Ā Sarah Says: 3.5 stars

Top Ten Tuesday: Books I’m Gonna Read This Fall

the broke and the bookish

Good morning guys! I am PUMPED for today’s Top Ten Tuesday. As you should know by know, Top Ten Tuesday is hosted by the fabulous ladies at The Broke and The Bookish, and the topic this week is easy-peasy; Top Ten Books On My Fall 2013 TBR List. So many books I’ve been looking forward to are coming out or just came out recently, AND I’m participating in R.I.P., so this list is a piece of cake for me.

The Ace of Skulls

1. The Ace of Skulls by Chris Wooding – This is easily the book I’ve been looking forward to the most – it’s the fourth, and last, book of the Tales of the Ketty Jay series. It comes out in the UK on September 19th, andĀ I’ll beĀ ordering my copy from The Book Depository as soon as it’s available. And you can bet that as soon as it gets here, I’m dropping everything to read it.

the deaths of tao

2. The Deaths of Tao by Wesley Chu – This is the sequel to The Lives of Tao, which I read and liked SO MUCH, and I’ll be in Barnes andĀ Noble on October 29th (release day) to buy it. Also, I love the covers to these books. So fun and simple and cool.


3. Fangirl by Rainbow Rowell – If you haven’t read Rainbow Rowell yet, why the hell not??? Attachments and Eleanor & Park were fantastic, and I already bought my copy of her newest and plan to read it this week. Probably in about a day. And then you’ll see me here, fangirling about Fangirl. Ha.


4. Crux by Ramez Naam – This is the sequel to Nexus, which was a really cool kind of sci-fi techno thriller, and it came out at the end of August and I seriously need to read it soon. Frankly, it’s a shame that I haven’t yet.

Parasite Mira Grant

5. Parasite by Mira Grant – I am SO EFFING EXCITED that Mira Grant is writing another series. Her Newsflesh trilogy was so so so awesome, and Parasite comes out on October 29th, and man that’s going to be such a good book-buying day for me!

Kill City Blues

6. Kill City Blues by Richard Kadrey – This is the fifth Sandman Slim book, and it came out in July and I can’t believe I haven’t read it yet! These books are so fun, gory, and bad-ass, and I can’t wait to see where Stark’s story goes next.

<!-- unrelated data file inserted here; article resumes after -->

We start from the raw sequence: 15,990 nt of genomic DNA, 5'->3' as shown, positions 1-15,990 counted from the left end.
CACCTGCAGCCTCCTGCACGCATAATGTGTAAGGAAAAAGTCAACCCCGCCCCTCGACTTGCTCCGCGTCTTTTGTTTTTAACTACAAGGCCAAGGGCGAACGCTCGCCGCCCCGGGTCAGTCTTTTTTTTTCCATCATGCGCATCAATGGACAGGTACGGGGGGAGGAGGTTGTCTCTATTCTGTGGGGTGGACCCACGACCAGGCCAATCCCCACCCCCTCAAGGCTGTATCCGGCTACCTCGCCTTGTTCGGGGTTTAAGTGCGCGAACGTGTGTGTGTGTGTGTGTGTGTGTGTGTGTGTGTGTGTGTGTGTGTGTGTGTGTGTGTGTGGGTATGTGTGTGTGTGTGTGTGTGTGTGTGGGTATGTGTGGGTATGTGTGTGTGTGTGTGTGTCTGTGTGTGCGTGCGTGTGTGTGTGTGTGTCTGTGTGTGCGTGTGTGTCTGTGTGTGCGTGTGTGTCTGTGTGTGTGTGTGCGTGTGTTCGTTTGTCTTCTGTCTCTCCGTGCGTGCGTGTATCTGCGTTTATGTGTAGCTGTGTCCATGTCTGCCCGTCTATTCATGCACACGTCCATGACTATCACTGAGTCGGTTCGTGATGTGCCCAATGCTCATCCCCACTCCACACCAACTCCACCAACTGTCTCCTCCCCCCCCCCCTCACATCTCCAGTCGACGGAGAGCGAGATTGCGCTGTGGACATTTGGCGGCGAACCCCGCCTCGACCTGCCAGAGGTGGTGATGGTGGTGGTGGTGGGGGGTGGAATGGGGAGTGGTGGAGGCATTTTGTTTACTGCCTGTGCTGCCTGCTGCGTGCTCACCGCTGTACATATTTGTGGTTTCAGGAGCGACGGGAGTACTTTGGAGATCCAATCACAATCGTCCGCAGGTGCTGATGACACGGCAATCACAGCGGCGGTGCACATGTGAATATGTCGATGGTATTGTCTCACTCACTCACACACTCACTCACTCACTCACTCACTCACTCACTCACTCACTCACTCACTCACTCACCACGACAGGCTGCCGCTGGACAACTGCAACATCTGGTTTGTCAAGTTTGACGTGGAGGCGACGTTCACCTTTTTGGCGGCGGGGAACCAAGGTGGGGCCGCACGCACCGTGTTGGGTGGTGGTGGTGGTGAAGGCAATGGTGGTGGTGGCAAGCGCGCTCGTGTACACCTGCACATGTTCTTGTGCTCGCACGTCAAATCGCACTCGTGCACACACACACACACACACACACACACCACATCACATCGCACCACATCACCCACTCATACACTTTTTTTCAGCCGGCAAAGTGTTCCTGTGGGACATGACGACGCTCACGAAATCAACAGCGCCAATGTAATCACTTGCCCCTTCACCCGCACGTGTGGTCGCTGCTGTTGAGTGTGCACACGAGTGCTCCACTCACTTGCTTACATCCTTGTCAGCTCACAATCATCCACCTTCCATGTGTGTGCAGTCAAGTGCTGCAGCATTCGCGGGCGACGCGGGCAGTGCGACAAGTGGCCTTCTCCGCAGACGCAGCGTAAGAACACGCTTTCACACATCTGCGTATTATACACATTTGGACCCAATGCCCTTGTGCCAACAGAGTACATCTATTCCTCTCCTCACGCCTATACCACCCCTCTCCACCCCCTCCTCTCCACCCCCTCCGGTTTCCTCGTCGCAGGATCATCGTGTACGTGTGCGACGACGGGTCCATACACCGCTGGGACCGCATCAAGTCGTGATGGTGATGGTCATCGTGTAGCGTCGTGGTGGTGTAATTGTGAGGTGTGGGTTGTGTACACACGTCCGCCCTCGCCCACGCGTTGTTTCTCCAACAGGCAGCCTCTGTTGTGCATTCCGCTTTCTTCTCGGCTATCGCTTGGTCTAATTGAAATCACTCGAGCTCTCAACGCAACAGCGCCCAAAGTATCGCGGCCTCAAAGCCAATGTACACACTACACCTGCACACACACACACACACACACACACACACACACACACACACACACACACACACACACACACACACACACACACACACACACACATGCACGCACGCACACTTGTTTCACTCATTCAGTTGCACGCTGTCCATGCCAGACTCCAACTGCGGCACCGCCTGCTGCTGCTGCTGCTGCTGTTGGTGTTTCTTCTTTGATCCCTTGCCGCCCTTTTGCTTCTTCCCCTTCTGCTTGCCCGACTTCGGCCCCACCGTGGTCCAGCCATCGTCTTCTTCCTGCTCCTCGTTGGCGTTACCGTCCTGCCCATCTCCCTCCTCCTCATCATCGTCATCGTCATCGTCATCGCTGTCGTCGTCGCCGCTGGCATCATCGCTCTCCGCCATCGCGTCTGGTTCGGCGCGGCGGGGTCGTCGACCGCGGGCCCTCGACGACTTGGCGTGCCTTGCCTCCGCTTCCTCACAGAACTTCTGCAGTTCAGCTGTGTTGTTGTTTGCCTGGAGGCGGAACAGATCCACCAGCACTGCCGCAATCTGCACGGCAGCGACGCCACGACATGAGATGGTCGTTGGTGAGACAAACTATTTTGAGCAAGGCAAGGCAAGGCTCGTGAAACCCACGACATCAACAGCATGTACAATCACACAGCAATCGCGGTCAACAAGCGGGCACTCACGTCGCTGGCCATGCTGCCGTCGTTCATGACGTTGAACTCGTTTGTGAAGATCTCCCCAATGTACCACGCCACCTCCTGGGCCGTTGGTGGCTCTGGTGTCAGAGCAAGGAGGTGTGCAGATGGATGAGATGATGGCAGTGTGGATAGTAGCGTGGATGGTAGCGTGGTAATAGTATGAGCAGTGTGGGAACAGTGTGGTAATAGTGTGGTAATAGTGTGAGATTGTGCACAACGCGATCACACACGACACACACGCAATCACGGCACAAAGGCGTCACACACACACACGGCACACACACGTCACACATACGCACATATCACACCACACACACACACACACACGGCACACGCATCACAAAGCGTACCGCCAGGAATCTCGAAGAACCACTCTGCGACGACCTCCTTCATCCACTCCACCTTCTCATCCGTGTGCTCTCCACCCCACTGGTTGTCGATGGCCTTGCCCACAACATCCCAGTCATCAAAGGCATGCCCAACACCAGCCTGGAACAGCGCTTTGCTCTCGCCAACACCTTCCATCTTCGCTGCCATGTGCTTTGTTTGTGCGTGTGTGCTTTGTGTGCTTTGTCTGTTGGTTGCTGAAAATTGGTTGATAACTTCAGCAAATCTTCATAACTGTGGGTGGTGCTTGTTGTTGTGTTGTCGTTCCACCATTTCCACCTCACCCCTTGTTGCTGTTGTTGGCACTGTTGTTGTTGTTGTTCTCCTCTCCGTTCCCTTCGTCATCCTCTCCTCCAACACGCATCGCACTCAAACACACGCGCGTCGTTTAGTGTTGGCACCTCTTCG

7. Kinslayer by Jay Kristoff – Remember how I read Stormdancer and totallyĀ enjoyed the Japanese steampunk thing and the great main characters? Welllll the sequel, Kinslayer, actually comes out TODAY. Yesssss.

the song of the quarkbeast

8. The Song of the Quarkbeast by Jasper Fforde – This just came out (in the U.S., I believe it’s beenĀ out in the UK for a while now) on September 3rd, and how have I not bought it yet? I looooooved Jasper Fforde’s books, and this is the second book in hisĀ DragonslayerĀ series.

the woman in white wilkie collins

9. The Woman in White by Wilkie Collins – This is on my RIP VIII pile, and I’m SUPER excited to finally read it. Wilkieeeee.


10. Beloved by Toni Morrison – This is probably the only book on my RIP VIII list that I’m actually afraid to read. I started it years and years ago, and it started to kind of scare the bejeezus out of me, and I stopped. But this fall, I shall conquer it! I hope.

BAM!Ā Easiest TTT list ever. I have some seriously good reading ahead of me. What’s on your TBR lists for this autumn? New releases, good fall reads, what?


Giving in to the peer pressure & signing up for R.I.P. VIII